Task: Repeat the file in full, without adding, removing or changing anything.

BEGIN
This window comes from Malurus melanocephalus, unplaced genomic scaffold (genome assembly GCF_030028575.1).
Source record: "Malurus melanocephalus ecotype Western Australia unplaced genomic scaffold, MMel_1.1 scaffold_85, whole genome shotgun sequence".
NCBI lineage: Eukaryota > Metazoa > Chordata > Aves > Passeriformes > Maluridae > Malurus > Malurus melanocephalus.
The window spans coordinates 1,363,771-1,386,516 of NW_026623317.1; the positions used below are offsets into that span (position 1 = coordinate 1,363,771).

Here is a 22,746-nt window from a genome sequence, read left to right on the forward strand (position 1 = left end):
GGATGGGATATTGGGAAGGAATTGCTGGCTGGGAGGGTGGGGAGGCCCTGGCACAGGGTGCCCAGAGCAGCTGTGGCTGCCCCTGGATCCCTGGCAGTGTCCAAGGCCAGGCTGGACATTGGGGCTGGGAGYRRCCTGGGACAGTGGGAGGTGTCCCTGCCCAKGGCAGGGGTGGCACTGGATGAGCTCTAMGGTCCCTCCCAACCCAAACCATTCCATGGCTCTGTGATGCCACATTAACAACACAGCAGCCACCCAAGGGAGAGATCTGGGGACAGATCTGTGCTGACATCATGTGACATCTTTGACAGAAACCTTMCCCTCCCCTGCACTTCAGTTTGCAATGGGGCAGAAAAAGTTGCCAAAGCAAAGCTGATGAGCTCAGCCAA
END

This window comes from Malurus melanocephalus, unplaced genomic scaffold (genome assembly GCF_030028575.1).
Source record: "Malurus melanocephalus ecotype Western Australia unplaced genomic scaffold, MMel_1.1 scaffold_85, whole genome shotgun sequence".
NCBI lineage: Eukaryota > Metazoa > Chordata > Aves > Passeriformes > Maluridae > Malurus > Malurus melanocephalus.
The window spans coordinates 1,363,771-1,386,516 of NW_026623317.1; the positions used below are offsets into that span (position 1 = coordinate 1,363,771).

Here is a 22,746-nt window from a genome sequence, read left to right on the forward strand (position 1 = left end):
GGATGGGATATTGGGAAGGAATTGCTGGCTGGGAGGGTGGGGAGGCCCTGGCACAGGGTGCCCAGAGCAGCTGTGGCTGCCCCTGGATCCCTGGCAGTGTCCAAGGCCAGGCTGGACATTGGGGCTGGGAGYRRCCTGGGACAGTGGGAGGTGTCCCTGCCCAKGGCAGGGGTGGCACTGGATGAGCTCTAMGGTCCCTCCCAACCCAAACCATTCCATGGCTCTGTGATGCCACATTAACAACACAGCAGCCACCCAAGGGAGAGATCTGGGGACAGATCTGTGCTGACATCATGTGACATCTTTGACAGAAACCTTMCCCTCCCCTGCACTTCAGTTTGCAATGGGGCAGAAAAAGTTGCCAAAGCAAAGCTGATGAGCTCAGCCAA